Follicle-Stimulating Hormone (FSH): Function and Normal Values in Women

Published: 23 February 2024|Last updated: 23 February 2024|About Assisted Reproduction.|

FSH (Follicle-Stimulating Hormone) is a key player in the intricate machinery of women’s fertility. It is a hormone that is produced in the brain, specifically in the pituitary gland. Once released into the bloodstream, its challenging task is to regulate a crucial part of the female menstrual cycle.

What is the exact function of Follicle-Stimulating Hormone (FSH)?

The primary role of FSH is to stimulate the growth and subsequent development of ovarian follicles.

What are ovarian follicles?

Ovarian follicles are microscopic structures located within the ovary. When a girl is born, her ovaries already contain small groups of cells known as primordial follicles, each containing an immature oocyte surrounded by a thin layer of cells.

Throughout a woman’s reproductive life, some of these primordial follicles mature into primary follicles. In each menstrual cycle, one of them becomes the dominant follicle that will be selected to release the oocyte into the fallopian tube during ovulation.

What does FSH do?

FSH plays a crucial role in selecting the dominant follicle and promoting the growth of follicles in the ovary. Additionally, it stimulates the production of oestrogen by these follicles.

During the menstrual cycle, there is a peak release of FSH into the blood, triggering ovulation. Subsequently, FSH levels decrease, and these hormonal changes are essential for the maturation and release of the oocyte.

What if FSH levels are low?

As seen, FSH levels vary throughout the menstrual cycle. In the follicular phase, they should be high, while in the luteal phase, they should decrease. Typical FSH values range from 4.7 to 21.5 mIU/mL, but these values may vary depending on age and stage of the menstrual cycle.

Abnormally low FSH levels in a fertile woman can lead to the failure of follicle stimulation, resulting in no oocyte being released and insufficient oestrogen function, potentially causing difficulties in conceiving.

What causes FSH alterations in women?

A very low value of FSH hormone in women indicates no ovulation.

Low FSH levels can be attributed to various reasons, with the most common being:

  • Very low body weight or recent rapid weight loss: inadequate body weight or sudden weight loss can lead to low FSH levels.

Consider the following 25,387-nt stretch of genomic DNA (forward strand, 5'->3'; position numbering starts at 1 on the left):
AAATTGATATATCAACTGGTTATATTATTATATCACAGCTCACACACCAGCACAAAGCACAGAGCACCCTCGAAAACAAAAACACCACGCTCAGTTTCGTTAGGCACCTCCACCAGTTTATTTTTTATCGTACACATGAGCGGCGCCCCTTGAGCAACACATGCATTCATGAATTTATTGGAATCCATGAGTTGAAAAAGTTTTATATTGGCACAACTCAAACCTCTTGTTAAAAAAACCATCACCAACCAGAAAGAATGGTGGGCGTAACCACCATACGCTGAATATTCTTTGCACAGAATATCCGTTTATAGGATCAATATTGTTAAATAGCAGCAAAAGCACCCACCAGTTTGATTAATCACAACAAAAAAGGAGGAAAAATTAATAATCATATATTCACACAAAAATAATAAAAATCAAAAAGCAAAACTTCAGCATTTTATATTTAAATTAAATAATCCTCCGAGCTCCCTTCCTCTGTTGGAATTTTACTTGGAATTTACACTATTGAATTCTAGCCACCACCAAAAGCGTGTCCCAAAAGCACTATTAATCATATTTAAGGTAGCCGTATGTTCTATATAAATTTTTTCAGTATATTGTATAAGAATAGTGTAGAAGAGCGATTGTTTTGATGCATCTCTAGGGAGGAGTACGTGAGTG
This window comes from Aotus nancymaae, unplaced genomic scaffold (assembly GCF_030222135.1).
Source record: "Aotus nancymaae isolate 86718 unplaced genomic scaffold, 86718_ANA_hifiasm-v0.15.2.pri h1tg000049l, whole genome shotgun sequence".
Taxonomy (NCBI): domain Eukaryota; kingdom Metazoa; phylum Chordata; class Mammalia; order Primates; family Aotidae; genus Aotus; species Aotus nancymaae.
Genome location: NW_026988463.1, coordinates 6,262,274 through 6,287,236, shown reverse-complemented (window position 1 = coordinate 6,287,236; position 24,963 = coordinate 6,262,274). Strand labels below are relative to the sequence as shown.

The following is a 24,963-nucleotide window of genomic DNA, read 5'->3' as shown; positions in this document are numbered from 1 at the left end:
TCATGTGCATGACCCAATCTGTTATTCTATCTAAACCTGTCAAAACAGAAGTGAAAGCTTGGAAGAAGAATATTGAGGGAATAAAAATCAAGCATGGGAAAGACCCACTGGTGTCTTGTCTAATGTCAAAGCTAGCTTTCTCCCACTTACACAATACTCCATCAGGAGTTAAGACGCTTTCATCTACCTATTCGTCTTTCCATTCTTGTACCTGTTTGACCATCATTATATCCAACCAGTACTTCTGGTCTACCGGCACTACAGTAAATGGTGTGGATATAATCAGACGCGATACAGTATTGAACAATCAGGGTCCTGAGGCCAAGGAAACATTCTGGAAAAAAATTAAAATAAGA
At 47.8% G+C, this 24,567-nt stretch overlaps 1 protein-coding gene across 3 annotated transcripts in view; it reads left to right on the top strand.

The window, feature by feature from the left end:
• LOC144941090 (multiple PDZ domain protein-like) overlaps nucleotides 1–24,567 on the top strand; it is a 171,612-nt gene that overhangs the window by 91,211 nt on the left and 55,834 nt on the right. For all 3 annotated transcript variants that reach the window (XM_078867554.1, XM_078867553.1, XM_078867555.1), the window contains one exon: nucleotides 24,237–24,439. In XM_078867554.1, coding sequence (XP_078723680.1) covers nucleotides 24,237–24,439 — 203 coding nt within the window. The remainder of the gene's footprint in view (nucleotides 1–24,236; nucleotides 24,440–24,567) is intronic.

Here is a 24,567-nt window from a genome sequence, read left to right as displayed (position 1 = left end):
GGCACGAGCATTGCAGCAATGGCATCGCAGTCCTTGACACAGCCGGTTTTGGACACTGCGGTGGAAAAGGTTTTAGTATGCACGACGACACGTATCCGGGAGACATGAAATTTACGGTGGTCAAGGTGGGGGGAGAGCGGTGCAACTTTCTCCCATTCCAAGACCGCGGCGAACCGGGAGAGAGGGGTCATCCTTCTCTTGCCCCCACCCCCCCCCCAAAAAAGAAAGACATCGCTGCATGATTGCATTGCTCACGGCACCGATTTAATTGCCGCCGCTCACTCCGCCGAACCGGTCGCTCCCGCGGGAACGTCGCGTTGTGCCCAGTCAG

• Kallmann syndrome: this genetic disorder affects the entire reproductive system, including FSH production.
  • Pituitary tumours: the presence of a tumour in the pituitary gland can disrupt FSH production.
  • Chronic stress: despite seeming unlikely, prolonged stress significantly influences women’s hormonal regulation and can cause disruptions in FSH production.

Conditions associated with high FSH levels include:

  • Undeveloped ovaries: ovaries that did not develop normally.
  • Primary ovarian insufficiency: insufficient functioning of the ovaries.
  • Polycystic ovary syndrome (PCOS): a condition characterized by the presence of multiple cysts on the ovaries.
  • Menopause or perimenopause: the natural cessation of menstruation or the transitional period leading to menopause.
  • Ovarian tumour: the presence of a tumour in the ovaries.
  • Thyroid diseases or adrenal gland disorders: conditions affecting the thyroid or adrenal glands can lead to elevated FSH levels.
  • Chromosomal disorders, such as Turner syndrome: genetic conditions affecting the X chromosome that can result in abnormal FSH levels.

Treatment for low FSH levels

Detecting low FSH levels is crucial to addressing fertility issues. Understanding the cause is essential for tailoring the correct treatment, such as:

  • Hormone therapy: recommended to stimulate ovarian function in cases of primary ovarian insufficiency (POI). Ovarian stimulation is often recommended for women trying to conceive.
  • Stress management: using techniques like meditation, cognitive-behavioural therapy, and exercise.
  • Other treatments: for instance, specific treatments to address tumours.

In any case, at Eugin, we can help identify the underlying causes of fertility problems associated with low FSH levels and guide you to the appropriate treatment.

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